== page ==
First-Generation Ska

Ska emerged in Jamaica in the late 1950s, as an organic outgrowth of the popularity of American rhythm and blues in a musical context that already included established local styles like calypso and the folk-derived indigenous music called mento. As all of these elements interacted and informed each other, a new genre developed, one that often drew on the swinging rhythms of jazz but was fundamentally characterized by a rhythmic structure that emphasized the backbeat: for every beat in a 4/4 measure, ska arrangements had the guitar and/or horns and/or keyboard putting a conspicuous stroke on the “and” of the count (one-and-two-and-three-and-four-and). Because the ear generally expects rhythmic accents and emphases to fall directly on the beat rather than after it, ska is built on rhythmic surprise and creates an almost irresistible impulse to dance. It became hugely popular quite quickly, and its popularity in both Jamaica and throughout the West Indian diaspora (especially in England’s Black urban enclaves) persisted into the 1960s before it was gradually displaced by the slower and more rhythmically elastic rock steady style, which itself was soon eclipsed by the even slower and smokier reggae grooves that were fully emergent by 1970.

Ska lent itself nicely to both instrumental and vocal tunes. The earliest instrumental ensemble to gain broad popularity was the Skatalites, whose jazz-inflected compositions were hugely influential. Among early ska vocalists, Prince Buster and Desmond Dekker both remain legendary, but future reggae stars like Derrick Morgan, Justin Hinds, and Bob Marley all got their start as ska artists. 

The contributions of producers to the development of ska is also important to note. Although many were notoriously unscrupulous in their dealings with artists, studio owners like Clement Dodd, Duke Reid, and future Jamaican Prime Minister Edward Seaga played an important role in giving talented musicians recording opportunities, public exposure, and distribution, and some (like Prince Buster) were musicians themselves as well as producers. Recordings that emerged during this period from studios like Federal and Studio One still influence the sound of contemporary reggae and dancehall music.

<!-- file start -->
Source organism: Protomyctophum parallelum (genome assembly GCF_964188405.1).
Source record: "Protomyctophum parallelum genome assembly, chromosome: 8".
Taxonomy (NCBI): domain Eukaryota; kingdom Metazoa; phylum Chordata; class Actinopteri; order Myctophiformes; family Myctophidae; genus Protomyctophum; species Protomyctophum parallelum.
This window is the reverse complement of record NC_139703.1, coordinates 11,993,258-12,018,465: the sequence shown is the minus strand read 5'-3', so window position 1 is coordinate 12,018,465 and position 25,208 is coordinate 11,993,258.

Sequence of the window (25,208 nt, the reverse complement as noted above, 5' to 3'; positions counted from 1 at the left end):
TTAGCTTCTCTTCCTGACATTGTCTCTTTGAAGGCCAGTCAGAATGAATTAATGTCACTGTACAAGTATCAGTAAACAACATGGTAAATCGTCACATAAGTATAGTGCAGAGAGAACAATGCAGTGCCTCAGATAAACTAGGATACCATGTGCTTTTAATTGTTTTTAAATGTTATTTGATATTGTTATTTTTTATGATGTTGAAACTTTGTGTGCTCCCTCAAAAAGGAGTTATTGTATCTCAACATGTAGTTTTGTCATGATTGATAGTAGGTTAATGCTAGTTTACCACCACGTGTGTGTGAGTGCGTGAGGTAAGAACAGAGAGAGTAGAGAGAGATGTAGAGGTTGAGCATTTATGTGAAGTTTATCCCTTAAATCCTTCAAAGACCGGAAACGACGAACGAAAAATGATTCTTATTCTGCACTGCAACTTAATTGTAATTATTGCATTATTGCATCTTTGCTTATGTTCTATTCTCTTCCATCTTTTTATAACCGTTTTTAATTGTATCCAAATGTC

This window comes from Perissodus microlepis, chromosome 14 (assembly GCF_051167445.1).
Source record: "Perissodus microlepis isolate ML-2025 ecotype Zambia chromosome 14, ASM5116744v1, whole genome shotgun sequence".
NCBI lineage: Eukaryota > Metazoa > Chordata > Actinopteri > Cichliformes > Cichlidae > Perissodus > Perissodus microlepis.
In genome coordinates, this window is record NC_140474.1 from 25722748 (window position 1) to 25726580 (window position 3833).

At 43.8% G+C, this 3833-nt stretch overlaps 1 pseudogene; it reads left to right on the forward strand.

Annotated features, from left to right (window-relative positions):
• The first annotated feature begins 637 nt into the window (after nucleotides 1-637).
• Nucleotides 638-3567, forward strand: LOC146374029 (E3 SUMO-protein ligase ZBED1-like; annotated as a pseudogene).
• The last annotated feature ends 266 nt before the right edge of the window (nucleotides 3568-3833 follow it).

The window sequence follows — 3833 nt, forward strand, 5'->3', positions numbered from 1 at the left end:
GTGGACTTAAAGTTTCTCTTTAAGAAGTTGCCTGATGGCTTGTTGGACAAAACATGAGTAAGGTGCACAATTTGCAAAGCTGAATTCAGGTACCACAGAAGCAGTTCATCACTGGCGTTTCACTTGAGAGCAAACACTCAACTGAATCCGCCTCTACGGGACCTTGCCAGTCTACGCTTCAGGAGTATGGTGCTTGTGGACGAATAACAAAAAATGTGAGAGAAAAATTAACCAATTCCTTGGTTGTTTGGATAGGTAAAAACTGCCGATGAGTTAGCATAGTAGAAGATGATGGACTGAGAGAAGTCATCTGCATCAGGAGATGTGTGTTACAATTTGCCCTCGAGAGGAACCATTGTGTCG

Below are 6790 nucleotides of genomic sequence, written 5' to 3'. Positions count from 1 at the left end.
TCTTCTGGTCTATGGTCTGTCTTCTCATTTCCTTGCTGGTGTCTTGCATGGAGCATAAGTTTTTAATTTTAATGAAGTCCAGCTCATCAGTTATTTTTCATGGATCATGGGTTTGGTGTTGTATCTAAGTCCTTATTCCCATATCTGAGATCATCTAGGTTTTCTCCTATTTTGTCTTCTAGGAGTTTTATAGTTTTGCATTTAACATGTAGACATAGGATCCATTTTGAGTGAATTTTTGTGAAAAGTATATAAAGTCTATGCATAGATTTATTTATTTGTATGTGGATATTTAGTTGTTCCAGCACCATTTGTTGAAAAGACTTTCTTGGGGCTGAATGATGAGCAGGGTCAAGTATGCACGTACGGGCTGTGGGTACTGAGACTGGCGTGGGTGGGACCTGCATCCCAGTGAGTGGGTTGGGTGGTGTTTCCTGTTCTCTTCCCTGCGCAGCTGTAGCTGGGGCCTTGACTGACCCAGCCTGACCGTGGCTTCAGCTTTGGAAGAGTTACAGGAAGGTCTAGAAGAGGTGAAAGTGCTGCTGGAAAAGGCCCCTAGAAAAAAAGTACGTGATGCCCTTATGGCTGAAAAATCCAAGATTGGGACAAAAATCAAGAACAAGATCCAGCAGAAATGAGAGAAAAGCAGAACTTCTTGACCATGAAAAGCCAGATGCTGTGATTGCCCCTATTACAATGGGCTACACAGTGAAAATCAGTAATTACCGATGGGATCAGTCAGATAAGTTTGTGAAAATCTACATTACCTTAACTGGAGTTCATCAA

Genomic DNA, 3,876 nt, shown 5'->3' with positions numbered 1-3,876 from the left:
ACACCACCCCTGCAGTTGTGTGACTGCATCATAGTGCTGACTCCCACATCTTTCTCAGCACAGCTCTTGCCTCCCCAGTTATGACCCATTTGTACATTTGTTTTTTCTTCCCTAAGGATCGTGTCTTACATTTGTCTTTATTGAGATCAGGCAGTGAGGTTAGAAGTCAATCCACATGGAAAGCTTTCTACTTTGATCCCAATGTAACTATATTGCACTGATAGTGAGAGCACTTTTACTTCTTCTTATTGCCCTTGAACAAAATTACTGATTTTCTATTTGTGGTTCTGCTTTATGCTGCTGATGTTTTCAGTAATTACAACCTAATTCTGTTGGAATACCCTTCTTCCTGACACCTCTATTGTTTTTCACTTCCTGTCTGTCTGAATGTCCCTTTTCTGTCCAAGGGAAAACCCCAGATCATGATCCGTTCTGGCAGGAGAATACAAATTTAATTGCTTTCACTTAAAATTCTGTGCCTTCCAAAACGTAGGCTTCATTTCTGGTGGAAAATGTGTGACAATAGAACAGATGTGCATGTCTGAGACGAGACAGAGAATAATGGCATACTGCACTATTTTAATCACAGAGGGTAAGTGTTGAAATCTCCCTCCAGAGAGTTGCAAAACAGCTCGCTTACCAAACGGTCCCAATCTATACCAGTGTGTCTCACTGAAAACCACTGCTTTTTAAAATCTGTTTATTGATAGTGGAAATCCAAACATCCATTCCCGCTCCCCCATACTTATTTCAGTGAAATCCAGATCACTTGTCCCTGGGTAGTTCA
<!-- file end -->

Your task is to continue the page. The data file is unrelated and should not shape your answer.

Although ska was fully eclipsed by rock steady and then reggae within a decade or so of its emergence, the style has experienced periodic revivals; the 2 Tone movement in England in the late 1970s was the first of these, and another occurred primarily in the United States in the early 1990s. While these ska revivals generally featured bands who combined the fundamental structures of ska with punk and rock elements, some artists worked explicitly to revive the original sounds of first-generation 1950s and 1960s ska – bands like Hepcat, the Stubborn All Stars, and the Toasters are examples of contemporary old-school ska revivalists.

Essential Artist Collection cover

This is an outstanding introduction to Jamaica’s foundational ska ensemble; it offers essential tracks from the band’s early years, including “Alley Cat Ska,” “El Pussycat,” and “Latin Goes Ska” (though, oddly, not the band’s biggest early hit, “Guns of Navarone”). The fifty tunes also include selections from the Baba Brooks Band, led by a trumpeter who worked extensively with the Skatalites during their early years. Altogether, an excellent overview of early ska.

Simmer Down at Studio One cover

Though credited to Bob Marley and the Wailers, Simmer Down at Studio One actually collects music from the 1960s, well before Marley’s ascension to superstar status, when the group was simply called the Wailers and was a ska band. The title track is iconic, a galloping call to repentance aimed at Kingston’s violent rude boys accompanied by the horns and rhythm section of the Skatalites. A couple of these selections (“It Hurts to Be Alone” and “One Love”) would reappear later in the Wailers repertoire as reggae songs, but on these recordings it’s all honking ska backbeats.

Pressure Drop: The Essential Toots and the Maytals cover